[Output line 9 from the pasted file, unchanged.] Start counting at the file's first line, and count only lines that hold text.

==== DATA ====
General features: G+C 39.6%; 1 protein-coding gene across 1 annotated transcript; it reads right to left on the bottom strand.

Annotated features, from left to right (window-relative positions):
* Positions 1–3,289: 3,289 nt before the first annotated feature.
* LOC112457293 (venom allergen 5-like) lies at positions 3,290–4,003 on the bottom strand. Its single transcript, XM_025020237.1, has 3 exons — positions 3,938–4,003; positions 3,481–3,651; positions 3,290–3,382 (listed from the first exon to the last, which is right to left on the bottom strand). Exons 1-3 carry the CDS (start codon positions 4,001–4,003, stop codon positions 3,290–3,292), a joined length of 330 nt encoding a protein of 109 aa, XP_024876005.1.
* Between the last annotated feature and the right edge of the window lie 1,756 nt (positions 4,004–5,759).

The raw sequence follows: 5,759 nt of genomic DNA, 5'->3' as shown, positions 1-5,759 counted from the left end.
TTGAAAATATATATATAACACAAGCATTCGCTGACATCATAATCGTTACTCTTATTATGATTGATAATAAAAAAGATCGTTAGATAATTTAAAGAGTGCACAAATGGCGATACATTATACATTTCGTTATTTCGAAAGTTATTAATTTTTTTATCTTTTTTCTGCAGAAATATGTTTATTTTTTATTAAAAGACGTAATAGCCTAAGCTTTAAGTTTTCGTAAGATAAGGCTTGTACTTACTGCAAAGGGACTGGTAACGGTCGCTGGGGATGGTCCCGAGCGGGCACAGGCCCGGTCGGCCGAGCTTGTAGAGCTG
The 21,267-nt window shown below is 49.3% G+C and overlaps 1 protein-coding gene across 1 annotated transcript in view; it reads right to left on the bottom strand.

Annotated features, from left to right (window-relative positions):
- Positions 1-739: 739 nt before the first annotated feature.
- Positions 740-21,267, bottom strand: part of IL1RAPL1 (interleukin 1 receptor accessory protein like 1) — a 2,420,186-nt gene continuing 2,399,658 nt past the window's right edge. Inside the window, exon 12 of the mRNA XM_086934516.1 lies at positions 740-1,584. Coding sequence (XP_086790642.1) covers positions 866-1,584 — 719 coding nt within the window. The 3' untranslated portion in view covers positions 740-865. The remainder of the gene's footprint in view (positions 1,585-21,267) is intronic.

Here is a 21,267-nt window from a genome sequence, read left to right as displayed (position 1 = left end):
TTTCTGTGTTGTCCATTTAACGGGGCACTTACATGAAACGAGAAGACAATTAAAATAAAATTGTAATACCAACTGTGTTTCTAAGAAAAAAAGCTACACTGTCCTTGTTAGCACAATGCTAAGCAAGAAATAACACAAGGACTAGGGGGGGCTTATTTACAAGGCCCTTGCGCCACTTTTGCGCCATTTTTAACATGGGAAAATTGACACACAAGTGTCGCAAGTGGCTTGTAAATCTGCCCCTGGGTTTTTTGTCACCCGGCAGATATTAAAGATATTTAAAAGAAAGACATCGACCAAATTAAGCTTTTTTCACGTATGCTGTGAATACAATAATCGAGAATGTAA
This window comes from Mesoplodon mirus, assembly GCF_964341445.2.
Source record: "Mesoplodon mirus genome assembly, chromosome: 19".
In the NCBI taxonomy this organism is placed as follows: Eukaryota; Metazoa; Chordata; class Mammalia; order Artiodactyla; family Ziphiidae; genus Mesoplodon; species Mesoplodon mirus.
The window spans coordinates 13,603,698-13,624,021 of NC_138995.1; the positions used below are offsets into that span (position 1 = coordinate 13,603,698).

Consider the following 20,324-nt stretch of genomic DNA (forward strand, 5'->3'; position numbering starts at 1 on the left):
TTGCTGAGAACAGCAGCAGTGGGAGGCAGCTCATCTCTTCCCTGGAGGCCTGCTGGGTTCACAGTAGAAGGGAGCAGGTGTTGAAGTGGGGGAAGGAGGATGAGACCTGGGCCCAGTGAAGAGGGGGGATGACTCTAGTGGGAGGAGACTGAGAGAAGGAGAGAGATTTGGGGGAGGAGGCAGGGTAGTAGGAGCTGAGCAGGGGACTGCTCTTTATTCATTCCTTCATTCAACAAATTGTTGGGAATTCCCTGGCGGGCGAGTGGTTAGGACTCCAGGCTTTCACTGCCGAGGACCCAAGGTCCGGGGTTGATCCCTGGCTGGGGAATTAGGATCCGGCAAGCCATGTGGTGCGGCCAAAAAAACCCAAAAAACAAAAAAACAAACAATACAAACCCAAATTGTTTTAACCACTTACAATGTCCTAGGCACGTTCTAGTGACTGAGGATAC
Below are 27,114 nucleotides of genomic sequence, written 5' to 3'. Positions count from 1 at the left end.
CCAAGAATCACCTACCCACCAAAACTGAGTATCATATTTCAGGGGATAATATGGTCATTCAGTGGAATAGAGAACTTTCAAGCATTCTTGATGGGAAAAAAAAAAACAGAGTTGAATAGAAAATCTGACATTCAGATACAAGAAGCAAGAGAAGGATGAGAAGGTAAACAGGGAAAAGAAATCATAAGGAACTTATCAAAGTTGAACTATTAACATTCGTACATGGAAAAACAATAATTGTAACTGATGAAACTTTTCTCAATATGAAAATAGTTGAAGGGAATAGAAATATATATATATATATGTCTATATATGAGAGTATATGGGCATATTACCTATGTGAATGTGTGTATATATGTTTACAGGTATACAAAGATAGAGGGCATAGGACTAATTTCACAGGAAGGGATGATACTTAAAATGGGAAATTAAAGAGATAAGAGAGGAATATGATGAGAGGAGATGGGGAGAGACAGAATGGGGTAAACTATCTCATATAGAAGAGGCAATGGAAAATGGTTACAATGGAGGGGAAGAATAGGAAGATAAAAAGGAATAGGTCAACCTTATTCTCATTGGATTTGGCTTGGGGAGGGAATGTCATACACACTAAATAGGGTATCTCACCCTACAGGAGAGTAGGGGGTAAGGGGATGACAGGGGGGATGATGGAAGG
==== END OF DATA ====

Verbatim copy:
Annotated features, from left to right (window-relative positions):